Joe Bonamassa, Back in Black.
Submitted by Dinosaur David B on Tue, 02/16/2010 - 02:57
Interview conducted by Janne Stark (also published in FUZZ magazine, www.fuzz.se). 2/10/2010
Over the years, Joe Bonamassa has been called everything from a wonder kid to the new king of blues-rock. With his new album Black Rock, and the upcoming, star-studded project, Black Country, Joe proves he can combine quantity and quality.
DRG: On Black Rock you have again recorded several covers. Has this become something of your M.O.?
JB: You know, I try to make records that are enjoyable from start to finish -- whether I write twelve tracks, or just five of the twelve tracks. I don’t have an ego about it, I just want it to be enjoyable. Most people just sit back and listen to it. They don’t look at the credits and they don’t care. Like when I was a kid putting on Led Zeppelin or Ike & Tina Turner records it was very rare that people wrote all their material all the time. So, yes, it’s kinda become my M.O. at this time, but it’s a page from a playbook that’s 45 years old.
DRG: I like that you make the covers your own, which makes them fit together really well with your own material.
JB: Thanks. That’s important when you're talking about doing covers. I listen to the original version, maybe twice. I feel, ok we can do this. I get the lyrics and sit down and rewrite the song with the original vibe in mind, or completely different and then at the end of the day they almost become re-writes, which is why they feel like my own. You know, sometimes ignorance is bliss.
DRG: You’ve also given the old Beck-track Spanish Boots a nice swagger.
JB: Yes, you know, the original version is beautiful because is ramshackle and it starts really great and then sort of off base. There’s no real structure to it. What I wanted was to give it a structure and a melody as much as I could. I’ve been trying to pull it off for ten years, but never got the vocals to work and I was not feeling I was worthy of singing it. So finally I’m ready to sing it in the proper key.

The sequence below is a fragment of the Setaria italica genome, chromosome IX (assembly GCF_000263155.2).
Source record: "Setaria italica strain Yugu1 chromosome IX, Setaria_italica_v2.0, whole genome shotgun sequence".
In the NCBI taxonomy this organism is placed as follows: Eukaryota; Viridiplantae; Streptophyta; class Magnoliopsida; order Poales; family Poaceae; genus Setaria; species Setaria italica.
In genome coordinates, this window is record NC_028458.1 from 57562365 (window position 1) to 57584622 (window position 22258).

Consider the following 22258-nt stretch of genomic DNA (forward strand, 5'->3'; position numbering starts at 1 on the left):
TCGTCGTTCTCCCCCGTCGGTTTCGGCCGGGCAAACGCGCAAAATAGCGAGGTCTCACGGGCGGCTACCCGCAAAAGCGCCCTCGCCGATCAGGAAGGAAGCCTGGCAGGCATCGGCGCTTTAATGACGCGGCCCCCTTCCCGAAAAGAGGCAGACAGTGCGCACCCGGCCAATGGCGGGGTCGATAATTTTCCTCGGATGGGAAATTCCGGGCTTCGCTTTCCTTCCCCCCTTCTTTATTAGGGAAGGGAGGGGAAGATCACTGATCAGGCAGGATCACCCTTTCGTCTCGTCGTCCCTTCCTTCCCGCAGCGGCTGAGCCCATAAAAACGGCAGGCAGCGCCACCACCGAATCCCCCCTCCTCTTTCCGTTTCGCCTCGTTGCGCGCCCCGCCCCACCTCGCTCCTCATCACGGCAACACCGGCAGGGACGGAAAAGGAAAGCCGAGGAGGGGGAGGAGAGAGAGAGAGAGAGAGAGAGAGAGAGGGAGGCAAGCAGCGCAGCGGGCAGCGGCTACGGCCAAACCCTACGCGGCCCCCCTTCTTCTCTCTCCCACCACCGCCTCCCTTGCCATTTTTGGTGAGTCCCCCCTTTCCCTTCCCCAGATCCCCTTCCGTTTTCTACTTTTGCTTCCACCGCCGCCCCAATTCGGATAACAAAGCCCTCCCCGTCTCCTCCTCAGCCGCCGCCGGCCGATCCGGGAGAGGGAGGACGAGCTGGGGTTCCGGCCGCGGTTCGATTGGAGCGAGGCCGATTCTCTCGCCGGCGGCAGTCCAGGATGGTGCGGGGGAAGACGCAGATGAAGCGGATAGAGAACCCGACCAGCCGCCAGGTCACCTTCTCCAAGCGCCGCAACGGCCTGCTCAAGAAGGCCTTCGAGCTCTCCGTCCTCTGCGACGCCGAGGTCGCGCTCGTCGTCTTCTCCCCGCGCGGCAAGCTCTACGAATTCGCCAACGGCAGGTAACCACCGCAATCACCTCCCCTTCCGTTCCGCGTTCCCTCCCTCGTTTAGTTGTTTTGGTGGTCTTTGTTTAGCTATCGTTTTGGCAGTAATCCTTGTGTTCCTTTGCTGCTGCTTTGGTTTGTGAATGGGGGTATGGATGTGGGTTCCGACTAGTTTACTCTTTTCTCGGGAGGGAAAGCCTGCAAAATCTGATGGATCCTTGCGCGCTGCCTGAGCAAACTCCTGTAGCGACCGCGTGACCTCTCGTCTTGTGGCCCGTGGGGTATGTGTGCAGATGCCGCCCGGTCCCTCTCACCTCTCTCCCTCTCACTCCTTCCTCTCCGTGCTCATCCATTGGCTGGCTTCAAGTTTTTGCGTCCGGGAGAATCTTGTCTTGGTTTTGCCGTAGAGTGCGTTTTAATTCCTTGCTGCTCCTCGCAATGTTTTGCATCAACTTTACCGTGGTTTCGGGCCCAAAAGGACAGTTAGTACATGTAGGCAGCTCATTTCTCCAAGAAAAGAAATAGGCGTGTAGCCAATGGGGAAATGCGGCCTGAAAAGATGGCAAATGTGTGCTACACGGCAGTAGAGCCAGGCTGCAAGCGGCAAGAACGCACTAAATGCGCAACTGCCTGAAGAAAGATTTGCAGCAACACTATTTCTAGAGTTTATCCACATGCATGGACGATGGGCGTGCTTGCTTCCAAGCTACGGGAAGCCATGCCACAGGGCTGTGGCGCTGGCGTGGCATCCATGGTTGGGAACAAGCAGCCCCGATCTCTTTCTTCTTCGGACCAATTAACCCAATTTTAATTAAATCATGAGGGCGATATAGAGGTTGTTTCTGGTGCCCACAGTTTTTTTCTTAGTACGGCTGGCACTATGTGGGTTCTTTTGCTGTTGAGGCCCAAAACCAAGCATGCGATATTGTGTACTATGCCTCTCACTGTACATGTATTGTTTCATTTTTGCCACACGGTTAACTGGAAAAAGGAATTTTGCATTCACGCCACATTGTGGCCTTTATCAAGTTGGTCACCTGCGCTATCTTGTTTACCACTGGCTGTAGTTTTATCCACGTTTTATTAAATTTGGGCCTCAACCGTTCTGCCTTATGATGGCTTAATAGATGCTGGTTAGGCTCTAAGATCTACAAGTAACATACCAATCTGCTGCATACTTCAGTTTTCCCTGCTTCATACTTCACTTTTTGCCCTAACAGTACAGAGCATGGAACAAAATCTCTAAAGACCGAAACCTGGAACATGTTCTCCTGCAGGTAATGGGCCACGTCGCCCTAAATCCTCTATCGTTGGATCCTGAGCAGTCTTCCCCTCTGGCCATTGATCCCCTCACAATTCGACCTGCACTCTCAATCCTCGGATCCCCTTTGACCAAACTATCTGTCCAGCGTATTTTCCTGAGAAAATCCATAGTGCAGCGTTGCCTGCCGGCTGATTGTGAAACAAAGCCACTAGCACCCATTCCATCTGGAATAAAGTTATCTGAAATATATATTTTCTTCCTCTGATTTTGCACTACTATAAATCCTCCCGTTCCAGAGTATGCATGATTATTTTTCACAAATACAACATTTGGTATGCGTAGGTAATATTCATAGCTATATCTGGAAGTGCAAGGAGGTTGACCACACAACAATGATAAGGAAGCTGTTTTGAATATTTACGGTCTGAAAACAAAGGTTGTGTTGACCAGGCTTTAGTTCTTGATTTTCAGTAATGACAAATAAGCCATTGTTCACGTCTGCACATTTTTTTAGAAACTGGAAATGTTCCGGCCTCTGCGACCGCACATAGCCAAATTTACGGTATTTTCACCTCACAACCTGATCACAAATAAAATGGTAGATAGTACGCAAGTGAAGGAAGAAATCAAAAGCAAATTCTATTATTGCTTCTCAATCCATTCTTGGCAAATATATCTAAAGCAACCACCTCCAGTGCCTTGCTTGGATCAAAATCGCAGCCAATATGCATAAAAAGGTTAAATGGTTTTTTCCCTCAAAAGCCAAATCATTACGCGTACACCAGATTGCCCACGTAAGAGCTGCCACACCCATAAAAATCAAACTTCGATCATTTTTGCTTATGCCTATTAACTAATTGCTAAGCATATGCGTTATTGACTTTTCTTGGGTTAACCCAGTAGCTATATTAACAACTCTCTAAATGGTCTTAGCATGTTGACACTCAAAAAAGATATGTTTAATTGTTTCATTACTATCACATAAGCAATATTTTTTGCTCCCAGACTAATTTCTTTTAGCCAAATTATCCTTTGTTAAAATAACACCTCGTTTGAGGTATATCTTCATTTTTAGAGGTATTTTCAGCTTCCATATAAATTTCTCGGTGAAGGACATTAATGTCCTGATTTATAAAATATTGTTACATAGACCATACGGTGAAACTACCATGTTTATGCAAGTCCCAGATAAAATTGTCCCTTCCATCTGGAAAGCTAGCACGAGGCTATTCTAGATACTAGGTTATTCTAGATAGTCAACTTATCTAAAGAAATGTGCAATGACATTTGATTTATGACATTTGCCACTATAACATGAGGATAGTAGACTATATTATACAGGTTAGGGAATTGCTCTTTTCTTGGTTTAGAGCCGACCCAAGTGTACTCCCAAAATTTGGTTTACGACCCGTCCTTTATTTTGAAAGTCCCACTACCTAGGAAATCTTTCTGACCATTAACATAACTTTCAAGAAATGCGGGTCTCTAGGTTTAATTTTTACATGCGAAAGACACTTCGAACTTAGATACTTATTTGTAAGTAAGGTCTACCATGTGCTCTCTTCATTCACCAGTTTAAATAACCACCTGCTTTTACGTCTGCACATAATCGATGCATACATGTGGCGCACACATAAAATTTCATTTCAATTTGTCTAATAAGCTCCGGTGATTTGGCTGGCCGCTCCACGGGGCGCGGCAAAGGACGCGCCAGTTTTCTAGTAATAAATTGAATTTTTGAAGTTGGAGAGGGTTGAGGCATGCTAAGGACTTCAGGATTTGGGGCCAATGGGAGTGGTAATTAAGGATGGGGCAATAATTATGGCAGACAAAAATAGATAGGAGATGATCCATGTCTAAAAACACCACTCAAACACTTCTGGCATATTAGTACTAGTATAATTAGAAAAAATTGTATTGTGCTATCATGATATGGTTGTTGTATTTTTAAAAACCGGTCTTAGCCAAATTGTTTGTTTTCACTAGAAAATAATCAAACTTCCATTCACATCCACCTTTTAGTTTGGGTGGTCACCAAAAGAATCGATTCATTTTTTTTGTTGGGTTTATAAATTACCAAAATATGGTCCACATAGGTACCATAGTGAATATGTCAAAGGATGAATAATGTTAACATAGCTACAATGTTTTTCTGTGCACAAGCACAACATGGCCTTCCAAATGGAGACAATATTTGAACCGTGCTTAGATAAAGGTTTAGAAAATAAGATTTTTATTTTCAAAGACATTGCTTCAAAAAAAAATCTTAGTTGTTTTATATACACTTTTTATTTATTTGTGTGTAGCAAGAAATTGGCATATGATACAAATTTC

DRG: Weren’t you sort of intimidated interpreting Beck?
JB: I don’t care. Honestly. I’m not talking about Jeff in particular, I met him and he’s a really great man. I’ve been lucky enough the last 4-5 years to meet a lot of my heroes and truthfully, with the exception of very few, Eric Clapton being one of them and Jeff Beck, I’ve been disappointed almost every time. I've had some bad experiences come from hero-worshipping, so I’m done hero-worshipping. I don’t know if they were in bad moods for one reason or another, but at the end of the day, I’ve taken this attitude. To love their music is one thing. To be intimidated -- especially if they’re just gonna be rude to you because that’s the way they roll is another thing. I’m just a fan, regardless of what you think of my music. Fuck my records, who cares, right? It’s like, if you don’t like what I do, you don’t have to say it, just be a human being and be nice. I meet people I don’t like, but I’m not an ass about it. Just because you made a great record and people lie to you just to kiss your ring, that doesn’t give you the right to be an ass. So when I approached this record, all that went out the window. I felt if we’re gonna do a cover song, we're gonna do it the way we want to do it. And that’s it. About the Beck song, we did it a couple of years ago and (the idea of recording it) kinda stuck around.
DRG: Well, that seems to work. Like with Steal Your Heart Away, which is quite far from the Bobby Parker original.
JB: Robert Plant had come to Kevin Shirley’s house. Plant is super-nice, and he’s been following what we’ve been doing over the last 4-5 years. He’s like: "You know Kevin, you guys should do Bobby Parker’s Steal Your Heart Away because we were going to work it up for Led Zeppelin in one session, but we never got around to it and the record was finished, everybody was excited and Atlantic put it out." I was like, yeah dude, thanks for the tip. We listened to it and it was perfect for us. We added that kinda Zeppelin riff up front and just went from there. It was the perfect opener for the album coz it really sets the tone for that old English kinda like mid-rangey analogue sounding British blues record. That was what we were going after. That youthful, reckless abandon kinda record.